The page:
[Tartaro, Christine, and Marissa P. Levy. "Criminal Justice Professionals' Knowledge of Institutional Review Boards (IRBs) and Compliance with IRB Protocol." Journal of Criminal Justice Education 25, no. 3 (2014): 321–41. doi:10.1080/10511253.2014.902982.]
"Correct" Answers in Scare Quotes
Christine Tartaro and Marissa P. Levy, both professors of criminal justice at the Richard Stockton College of New Jersey, sought to learn what their fellow criminologists knew about IRB rules and procedures.
To do this, they devised seven hypothetical research scenarios and posed them in survey form to two groups. First, IRB chairs--from whom they got 164 responses--and second, to U.S.-based, academic members of the Academy of Criminal Justice Sciences (ACJS). Of the 1,174 potential respondents in the latter group, they received 323 from respondents who work at institutions with IRBs.
For reasons not well explained, the authors labeled the consensus view of the IRB chairs as the "correct" answer to a given scenario.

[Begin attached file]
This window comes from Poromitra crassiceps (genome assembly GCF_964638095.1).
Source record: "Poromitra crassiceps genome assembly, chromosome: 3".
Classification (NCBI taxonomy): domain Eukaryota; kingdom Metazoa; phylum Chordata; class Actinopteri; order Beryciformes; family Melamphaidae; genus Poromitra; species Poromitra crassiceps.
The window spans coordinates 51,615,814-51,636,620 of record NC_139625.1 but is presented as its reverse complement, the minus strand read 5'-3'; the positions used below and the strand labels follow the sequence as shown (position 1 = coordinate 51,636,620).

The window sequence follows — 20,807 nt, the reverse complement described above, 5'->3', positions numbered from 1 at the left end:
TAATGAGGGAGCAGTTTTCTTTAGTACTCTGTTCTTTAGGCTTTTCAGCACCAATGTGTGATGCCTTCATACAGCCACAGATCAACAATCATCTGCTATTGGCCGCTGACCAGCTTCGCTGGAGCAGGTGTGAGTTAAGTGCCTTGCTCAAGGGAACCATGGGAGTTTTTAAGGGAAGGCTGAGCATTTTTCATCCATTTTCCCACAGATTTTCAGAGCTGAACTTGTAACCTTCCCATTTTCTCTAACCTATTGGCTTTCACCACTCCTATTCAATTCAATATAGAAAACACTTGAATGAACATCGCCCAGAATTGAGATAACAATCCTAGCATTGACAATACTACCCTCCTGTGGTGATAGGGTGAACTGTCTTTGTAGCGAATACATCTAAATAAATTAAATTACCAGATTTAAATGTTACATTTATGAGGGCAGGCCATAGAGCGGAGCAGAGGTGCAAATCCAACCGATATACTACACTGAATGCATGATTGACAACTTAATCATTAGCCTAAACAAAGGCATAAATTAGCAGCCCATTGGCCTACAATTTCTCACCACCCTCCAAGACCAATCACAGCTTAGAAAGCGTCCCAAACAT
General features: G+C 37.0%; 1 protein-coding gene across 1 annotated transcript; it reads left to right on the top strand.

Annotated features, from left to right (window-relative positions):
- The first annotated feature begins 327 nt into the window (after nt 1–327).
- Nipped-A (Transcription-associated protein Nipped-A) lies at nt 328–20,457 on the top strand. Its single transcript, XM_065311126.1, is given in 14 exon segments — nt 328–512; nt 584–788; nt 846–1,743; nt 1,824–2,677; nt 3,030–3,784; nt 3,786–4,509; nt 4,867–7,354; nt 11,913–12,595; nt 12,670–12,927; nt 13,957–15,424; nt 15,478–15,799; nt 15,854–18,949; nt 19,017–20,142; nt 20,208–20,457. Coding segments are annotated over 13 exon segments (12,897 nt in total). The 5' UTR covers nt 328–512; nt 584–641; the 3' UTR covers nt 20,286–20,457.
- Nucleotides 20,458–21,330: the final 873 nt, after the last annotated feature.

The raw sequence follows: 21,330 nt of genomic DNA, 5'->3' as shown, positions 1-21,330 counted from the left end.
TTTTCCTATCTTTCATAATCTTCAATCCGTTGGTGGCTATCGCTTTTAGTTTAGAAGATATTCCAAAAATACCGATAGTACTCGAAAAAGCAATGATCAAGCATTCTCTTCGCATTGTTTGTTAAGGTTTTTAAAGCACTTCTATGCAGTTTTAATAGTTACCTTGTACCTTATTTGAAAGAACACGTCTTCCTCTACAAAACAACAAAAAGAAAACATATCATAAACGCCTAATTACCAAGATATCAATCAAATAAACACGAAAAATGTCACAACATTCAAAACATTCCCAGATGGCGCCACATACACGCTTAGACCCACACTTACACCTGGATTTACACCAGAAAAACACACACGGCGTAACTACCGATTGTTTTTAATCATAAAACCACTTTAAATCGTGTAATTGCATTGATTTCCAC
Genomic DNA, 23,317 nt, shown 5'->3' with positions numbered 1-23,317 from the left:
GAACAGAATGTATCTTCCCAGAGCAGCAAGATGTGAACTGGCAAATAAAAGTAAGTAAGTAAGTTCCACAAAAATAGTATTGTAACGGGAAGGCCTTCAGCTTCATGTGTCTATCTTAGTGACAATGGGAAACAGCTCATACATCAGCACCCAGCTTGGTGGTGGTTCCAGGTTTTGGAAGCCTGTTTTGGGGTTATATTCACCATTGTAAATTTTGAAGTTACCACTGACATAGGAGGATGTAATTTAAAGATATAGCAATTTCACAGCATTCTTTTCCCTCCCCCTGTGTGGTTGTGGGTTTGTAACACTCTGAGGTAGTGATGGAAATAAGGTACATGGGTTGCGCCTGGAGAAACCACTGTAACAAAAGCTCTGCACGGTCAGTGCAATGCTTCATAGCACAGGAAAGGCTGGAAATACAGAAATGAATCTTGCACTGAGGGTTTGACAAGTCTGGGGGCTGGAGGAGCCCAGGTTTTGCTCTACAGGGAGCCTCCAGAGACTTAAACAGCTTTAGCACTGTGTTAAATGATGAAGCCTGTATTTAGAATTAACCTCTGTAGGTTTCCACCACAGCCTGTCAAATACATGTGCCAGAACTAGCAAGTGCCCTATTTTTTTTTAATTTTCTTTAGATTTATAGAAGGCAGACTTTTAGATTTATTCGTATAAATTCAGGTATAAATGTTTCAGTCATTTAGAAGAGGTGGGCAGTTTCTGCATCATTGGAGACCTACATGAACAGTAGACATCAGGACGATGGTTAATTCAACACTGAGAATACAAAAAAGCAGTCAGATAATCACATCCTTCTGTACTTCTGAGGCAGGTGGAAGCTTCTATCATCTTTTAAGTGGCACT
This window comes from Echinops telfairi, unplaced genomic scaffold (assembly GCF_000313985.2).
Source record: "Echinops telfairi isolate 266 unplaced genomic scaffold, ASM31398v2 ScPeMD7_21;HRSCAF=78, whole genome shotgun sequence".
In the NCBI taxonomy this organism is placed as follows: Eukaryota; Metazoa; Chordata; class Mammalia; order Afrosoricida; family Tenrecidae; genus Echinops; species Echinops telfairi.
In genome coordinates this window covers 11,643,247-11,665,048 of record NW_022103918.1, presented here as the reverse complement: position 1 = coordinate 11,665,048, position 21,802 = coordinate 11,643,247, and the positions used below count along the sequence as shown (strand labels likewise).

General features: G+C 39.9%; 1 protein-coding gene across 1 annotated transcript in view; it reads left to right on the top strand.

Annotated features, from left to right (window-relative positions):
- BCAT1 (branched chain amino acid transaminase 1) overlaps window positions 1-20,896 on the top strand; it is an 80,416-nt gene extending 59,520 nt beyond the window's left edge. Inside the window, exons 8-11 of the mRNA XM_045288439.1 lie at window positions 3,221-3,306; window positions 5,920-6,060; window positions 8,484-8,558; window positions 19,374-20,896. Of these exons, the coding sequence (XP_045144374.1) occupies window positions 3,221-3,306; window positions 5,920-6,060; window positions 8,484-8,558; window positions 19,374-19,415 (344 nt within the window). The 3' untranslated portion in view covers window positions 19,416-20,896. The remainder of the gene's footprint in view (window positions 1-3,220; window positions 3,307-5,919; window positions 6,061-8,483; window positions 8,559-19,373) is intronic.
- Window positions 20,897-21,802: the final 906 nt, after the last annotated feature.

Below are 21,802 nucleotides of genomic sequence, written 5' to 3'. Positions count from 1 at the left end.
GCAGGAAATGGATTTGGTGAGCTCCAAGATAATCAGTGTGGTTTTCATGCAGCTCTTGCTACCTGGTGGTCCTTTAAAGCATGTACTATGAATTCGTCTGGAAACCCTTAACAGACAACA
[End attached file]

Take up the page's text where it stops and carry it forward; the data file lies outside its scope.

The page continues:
The correct answers for the scenario responses were gained by reviewing each scenario with the Chair [i.e., Levy] and comparing her answers to those of a national survey of IRB Chairs which produced responses from 164 IRB Chairs. While we acknowledge that many of these answers are subject to interpretation, it is the IRB Chairs who ultimately decide the level of review required for each protocol based on his or her interpretation of the federal guidelines. As such, IRB Chairs' interpretations of federal guidelines as applied to the research scenarios is the closest one can get to identifying "correct" answers. All IRB Chairs were given the same amount of information from which to draw their conclusions and determine "correct" answers. IRB Chairs were divided on the correct course of action for two of the seven research scenarios, so those scenarios were excluded for the current analysis.